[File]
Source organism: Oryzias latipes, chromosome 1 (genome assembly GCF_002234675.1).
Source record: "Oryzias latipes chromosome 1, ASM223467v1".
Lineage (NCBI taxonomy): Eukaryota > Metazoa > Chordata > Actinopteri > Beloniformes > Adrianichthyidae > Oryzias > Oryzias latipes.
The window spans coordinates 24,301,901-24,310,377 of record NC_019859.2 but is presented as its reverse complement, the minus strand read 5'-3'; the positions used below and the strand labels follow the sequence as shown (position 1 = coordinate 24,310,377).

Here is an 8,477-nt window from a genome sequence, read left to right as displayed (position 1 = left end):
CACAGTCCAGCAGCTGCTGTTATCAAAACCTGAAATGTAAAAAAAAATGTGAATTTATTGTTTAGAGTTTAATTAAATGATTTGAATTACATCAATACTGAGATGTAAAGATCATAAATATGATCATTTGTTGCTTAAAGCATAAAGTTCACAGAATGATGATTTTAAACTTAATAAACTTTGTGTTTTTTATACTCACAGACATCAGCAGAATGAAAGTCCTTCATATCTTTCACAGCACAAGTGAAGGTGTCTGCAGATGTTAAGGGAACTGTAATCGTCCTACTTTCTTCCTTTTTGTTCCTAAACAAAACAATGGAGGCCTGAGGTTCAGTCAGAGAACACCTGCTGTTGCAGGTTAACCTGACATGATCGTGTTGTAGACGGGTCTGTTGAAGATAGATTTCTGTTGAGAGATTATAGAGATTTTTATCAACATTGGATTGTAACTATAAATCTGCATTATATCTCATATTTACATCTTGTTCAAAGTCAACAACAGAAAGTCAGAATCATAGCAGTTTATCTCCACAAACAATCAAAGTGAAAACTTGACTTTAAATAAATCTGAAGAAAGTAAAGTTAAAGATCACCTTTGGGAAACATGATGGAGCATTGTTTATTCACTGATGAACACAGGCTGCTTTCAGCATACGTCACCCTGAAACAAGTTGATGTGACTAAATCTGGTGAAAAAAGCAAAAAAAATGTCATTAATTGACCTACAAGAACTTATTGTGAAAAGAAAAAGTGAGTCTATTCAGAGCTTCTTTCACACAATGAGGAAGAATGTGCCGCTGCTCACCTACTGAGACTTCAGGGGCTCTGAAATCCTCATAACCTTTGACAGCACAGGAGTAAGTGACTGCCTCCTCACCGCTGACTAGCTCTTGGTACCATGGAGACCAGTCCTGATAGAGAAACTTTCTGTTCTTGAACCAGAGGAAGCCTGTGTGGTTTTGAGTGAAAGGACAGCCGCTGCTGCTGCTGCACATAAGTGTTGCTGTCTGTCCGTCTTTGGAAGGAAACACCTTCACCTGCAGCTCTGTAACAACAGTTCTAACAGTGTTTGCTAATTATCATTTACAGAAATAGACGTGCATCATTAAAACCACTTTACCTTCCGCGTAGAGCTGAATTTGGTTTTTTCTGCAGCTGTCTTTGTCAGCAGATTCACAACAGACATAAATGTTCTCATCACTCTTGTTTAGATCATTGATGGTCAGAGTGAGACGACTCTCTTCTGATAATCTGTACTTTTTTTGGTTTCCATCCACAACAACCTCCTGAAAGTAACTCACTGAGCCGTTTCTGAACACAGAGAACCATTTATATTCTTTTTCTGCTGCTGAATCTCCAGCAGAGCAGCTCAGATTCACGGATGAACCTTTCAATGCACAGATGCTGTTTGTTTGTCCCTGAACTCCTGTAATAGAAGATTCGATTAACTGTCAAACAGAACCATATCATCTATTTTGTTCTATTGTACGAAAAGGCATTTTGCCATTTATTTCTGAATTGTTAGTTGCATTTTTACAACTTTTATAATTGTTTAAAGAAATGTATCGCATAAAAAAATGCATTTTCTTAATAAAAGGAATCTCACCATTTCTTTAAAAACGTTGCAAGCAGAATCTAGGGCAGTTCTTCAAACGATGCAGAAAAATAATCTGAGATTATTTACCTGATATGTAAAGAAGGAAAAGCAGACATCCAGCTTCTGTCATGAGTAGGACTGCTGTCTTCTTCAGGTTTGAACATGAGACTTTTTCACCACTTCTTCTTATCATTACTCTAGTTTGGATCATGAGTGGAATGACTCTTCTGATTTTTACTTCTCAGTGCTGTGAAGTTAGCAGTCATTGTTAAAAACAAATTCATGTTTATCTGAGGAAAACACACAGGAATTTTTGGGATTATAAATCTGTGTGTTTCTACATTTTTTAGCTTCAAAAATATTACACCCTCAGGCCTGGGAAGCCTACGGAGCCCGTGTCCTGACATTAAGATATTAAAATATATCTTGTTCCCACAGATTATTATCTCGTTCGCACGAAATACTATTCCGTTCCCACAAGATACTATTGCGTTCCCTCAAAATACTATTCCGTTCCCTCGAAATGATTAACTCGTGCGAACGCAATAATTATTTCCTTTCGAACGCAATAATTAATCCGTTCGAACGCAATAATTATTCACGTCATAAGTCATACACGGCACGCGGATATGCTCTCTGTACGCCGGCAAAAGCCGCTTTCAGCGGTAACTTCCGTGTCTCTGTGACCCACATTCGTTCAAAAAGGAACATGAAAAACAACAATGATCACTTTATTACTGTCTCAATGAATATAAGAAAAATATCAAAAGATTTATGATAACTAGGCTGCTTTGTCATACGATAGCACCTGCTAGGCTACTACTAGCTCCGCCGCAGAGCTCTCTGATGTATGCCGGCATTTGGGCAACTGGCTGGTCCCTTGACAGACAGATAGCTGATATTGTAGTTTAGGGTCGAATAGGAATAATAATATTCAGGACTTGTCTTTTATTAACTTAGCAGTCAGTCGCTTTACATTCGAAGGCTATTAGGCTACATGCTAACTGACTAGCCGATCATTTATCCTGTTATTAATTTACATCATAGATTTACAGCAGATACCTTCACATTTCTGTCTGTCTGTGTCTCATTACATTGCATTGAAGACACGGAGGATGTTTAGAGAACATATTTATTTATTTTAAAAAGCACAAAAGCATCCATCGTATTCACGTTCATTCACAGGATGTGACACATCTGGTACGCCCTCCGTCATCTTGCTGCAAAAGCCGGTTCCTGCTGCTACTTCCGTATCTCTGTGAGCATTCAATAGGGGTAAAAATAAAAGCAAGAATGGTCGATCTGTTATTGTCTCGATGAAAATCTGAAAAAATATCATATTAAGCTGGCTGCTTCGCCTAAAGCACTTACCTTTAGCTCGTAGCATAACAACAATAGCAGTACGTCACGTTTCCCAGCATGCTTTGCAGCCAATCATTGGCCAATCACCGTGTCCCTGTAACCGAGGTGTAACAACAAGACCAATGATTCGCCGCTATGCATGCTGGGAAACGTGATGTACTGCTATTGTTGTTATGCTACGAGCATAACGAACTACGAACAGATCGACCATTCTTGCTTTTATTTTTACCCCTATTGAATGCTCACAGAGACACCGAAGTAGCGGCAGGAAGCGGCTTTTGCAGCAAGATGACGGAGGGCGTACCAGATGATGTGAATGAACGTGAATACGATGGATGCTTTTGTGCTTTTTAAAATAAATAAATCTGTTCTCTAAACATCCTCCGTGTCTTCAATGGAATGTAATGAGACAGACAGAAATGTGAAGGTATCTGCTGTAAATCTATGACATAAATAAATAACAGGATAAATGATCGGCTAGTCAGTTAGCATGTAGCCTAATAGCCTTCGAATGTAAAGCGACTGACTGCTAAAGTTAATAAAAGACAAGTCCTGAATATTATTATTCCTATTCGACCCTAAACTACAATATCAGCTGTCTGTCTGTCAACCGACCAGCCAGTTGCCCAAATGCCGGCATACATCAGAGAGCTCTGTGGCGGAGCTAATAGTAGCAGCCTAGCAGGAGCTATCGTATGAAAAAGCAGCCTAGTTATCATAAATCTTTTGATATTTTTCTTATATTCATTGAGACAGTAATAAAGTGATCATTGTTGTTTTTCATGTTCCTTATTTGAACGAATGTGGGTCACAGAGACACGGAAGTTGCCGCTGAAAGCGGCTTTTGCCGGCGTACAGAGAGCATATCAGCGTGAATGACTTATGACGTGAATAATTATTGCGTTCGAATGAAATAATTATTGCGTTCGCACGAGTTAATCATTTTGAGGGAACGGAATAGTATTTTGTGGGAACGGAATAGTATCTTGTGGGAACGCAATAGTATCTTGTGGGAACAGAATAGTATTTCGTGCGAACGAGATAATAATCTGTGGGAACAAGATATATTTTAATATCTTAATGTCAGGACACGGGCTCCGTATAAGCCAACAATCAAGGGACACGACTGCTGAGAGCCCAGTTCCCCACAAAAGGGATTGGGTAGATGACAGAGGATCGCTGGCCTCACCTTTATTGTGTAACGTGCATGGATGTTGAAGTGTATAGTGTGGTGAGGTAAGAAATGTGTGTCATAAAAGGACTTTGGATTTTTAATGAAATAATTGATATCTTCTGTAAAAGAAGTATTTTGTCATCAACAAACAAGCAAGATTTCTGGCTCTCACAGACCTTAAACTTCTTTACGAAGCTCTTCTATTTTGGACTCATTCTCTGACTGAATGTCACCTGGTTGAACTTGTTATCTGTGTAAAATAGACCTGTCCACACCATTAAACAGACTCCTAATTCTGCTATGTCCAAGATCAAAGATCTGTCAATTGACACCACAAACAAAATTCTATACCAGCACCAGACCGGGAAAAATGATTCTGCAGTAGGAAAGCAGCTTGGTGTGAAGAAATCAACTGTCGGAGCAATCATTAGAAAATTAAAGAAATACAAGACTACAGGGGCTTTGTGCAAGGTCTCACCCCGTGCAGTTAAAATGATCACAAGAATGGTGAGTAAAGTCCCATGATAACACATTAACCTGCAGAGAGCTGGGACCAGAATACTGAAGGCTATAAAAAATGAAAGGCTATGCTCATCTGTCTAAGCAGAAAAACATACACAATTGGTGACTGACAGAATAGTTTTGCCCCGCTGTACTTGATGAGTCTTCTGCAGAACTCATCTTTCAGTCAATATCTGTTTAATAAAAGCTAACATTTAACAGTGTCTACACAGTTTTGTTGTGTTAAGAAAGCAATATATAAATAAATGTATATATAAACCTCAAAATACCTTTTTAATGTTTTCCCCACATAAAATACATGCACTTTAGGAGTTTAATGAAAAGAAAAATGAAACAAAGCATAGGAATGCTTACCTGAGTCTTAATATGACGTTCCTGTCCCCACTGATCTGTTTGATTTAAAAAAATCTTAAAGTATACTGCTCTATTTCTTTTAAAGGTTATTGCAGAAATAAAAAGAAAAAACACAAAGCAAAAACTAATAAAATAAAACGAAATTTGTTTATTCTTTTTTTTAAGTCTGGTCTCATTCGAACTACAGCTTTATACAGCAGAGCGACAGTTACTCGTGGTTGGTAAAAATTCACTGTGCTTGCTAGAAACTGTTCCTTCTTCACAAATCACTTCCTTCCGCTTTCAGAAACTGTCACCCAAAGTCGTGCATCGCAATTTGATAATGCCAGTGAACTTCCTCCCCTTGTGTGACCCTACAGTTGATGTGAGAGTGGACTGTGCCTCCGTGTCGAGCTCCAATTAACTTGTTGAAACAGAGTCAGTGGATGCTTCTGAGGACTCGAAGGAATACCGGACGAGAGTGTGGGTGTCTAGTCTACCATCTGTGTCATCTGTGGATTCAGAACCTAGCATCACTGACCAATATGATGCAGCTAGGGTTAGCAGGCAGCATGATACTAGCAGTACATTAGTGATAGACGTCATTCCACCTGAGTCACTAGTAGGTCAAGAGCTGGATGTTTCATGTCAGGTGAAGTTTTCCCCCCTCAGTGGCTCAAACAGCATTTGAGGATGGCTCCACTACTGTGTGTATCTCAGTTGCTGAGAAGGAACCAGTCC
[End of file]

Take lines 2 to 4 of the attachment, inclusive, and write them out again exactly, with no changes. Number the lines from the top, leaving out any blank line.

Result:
Source record: "Oryzias latipes chromosome 1, ASM223467v1".
Lineage (NCBI taxonomy): Eukaryota > Metazoa > Chordata > Actinopteri > Beloniformes > Adrianichthyidae > Oryzias > Oryzias latipes.
The window spans coordinates 24,301,901-24,310,377 of record NC_019859.2 but is presented as its reverse complement, the minus strand read 5'-3'; the positions used below and the strand labels follow the sequence as shown (position 1 = coordinate 24,310,377).